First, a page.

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  • mark wadsworth says:

    Drewster: “it’s better in the long-term to keep people employed, keep their skills fresh. In the short-term it’s also better to keep them earning some money rather than become a drain on the taxpaye.”

    Ho hum, that depends what skills. In any event, paying a pointless civil servant is a far bigger drain on the taxpayer than paying unemployment benefit. AFAICS, a lot of these jobs are so useless, we’d be better off if we cut their salary by 50% and reduced their working hours by 100%, that way they can go and do something useful with all this free time, and they won’t starve or anything, as long as they can find another job which pays half what their old job did.

    SBC, you are either a genius or the actual civil servant who liaised with the CBI before the rule was invented.

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  • What are we saying here? That giving an eastern european a job doesn’t count when they do in fact live here? And besides, the locals compete in the same job market. There is no unnatural discrimnation in favour of employing eastern europeans apart from the fact that they turn up to their jobs regularly and join the job lines. Britons have every advantage here.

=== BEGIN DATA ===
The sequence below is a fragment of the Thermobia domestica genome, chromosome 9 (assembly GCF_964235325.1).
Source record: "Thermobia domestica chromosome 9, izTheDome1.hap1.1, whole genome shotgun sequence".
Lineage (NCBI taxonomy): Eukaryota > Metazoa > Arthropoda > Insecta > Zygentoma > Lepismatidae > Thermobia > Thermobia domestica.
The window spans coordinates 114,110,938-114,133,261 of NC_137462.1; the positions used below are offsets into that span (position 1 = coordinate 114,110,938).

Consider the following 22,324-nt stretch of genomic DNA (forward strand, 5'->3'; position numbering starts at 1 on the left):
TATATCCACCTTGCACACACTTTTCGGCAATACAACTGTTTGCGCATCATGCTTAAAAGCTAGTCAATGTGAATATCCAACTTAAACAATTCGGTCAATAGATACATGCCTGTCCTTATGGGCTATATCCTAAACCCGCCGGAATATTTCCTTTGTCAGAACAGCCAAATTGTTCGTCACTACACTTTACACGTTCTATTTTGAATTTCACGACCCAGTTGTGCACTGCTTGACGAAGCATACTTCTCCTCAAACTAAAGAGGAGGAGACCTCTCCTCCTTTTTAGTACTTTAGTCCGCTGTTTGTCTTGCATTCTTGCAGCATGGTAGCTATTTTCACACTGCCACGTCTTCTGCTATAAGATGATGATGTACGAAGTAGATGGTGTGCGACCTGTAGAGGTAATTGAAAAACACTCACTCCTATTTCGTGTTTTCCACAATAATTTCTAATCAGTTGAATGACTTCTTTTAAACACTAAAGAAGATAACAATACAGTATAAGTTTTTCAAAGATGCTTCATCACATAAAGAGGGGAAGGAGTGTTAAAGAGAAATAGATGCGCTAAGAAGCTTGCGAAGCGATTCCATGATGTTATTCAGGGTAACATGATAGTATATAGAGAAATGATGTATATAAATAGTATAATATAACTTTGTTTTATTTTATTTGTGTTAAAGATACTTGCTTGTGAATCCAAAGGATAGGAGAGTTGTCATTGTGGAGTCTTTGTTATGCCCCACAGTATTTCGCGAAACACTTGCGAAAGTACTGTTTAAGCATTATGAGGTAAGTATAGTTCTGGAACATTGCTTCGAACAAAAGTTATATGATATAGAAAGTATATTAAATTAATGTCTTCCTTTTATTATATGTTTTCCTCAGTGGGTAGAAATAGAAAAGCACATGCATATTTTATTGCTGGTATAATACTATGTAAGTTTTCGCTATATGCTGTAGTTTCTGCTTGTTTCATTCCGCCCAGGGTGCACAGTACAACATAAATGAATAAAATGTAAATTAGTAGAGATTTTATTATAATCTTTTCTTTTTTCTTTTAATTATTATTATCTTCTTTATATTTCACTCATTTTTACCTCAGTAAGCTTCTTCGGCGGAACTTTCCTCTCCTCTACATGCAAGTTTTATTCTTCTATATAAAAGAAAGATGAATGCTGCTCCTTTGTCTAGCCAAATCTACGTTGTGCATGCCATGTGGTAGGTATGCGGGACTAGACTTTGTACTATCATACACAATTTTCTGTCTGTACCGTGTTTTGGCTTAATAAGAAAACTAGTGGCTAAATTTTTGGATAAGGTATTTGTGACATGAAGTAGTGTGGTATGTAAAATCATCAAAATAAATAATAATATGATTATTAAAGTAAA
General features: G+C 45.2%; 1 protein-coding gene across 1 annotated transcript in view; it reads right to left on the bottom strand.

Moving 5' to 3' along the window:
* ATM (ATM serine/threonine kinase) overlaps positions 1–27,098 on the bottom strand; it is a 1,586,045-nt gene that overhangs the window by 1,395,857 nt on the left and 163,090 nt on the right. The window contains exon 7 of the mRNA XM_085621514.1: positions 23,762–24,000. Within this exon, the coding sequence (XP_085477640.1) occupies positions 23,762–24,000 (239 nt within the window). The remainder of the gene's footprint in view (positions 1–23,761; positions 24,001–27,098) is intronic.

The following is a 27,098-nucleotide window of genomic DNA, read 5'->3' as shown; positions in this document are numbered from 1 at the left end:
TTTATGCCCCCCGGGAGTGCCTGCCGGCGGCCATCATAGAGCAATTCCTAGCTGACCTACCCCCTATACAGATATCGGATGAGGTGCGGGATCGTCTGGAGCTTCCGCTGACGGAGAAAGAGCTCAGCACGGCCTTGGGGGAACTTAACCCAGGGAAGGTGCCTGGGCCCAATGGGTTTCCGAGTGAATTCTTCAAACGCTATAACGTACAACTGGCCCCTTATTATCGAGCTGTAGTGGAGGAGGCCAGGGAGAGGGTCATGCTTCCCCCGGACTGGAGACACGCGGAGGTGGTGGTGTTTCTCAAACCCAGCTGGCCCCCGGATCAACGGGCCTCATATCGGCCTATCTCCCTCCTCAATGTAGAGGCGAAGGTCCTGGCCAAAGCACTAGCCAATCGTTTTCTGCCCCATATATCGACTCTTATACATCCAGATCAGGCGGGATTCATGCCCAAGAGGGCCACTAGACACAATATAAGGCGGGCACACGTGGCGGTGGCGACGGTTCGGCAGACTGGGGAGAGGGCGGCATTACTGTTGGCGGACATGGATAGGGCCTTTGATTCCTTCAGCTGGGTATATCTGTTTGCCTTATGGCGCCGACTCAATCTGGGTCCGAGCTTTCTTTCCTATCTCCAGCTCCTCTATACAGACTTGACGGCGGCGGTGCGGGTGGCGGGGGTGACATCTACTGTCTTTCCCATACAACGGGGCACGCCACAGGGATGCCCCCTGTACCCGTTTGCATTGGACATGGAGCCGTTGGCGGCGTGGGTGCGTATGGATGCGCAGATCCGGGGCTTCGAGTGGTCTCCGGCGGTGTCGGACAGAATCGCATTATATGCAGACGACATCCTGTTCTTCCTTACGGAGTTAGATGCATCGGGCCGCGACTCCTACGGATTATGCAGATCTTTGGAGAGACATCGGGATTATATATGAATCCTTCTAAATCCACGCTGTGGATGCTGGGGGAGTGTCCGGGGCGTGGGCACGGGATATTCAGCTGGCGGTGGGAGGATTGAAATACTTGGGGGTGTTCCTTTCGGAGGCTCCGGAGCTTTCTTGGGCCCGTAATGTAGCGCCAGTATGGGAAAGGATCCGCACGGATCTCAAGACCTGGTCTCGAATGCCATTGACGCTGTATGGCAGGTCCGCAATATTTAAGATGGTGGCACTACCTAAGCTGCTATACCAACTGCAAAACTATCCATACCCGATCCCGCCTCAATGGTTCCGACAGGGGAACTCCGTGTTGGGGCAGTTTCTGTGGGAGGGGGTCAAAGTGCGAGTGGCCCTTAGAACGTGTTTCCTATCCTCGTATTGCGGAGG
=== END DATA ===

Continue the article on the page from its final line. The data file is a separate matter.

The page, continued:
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  • sibley's b'stard child says:

    Neither i’m afraid MW, just one of those juicy morsels one has read in the indeterminable past.

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  • sibley's b'stard child says:

    That’s not quite the case though is it Chilli. Whether or not one believes the Olympics to be (yet another) monumental waste of public money, the whole development (as chimed by Jowell’s empty rhetoric) could have been a great opportunity to revitalise the local economy. Not least given that youth unemployment is, what, 20% I don’t quite see how the reliance on a transient workforce is in any shape or form the foundation of a sustainable future.

    Still, i’m sure the jobless in East London will be more than happy to chip-in together four adults to a household in order to be as competative as their EU counterparts.

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  • You are missing the point by trying to unpick factual issues, boy george is simply sitting down facing the wall, fingers in ears, sayng la la la la la la la la ……………

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  • MW,
    Yes it doesn’t really apply to civil servants – either you’re doing a valuable job or you’re not. For cyclical companies (e.g. construction), if they’re just going through a standard recession then it makes sense to put their staff on a 4-day week, just to see them through the lean times. Some staff will leave to pastures new; if enough of them leave or if business recovers fast enough then the rest can return to 5-day weeks. I understand this is what happened in Germany; there might also have been some funding from the federal or state governments to support companies to retain staff in skilled jobs.

    As an employer, would you rather hire somebody who has been on the dole for 12 months, or somebody who has been working a 3-day week for 12 months? Once you’re unemployed it’s much harder to find work again.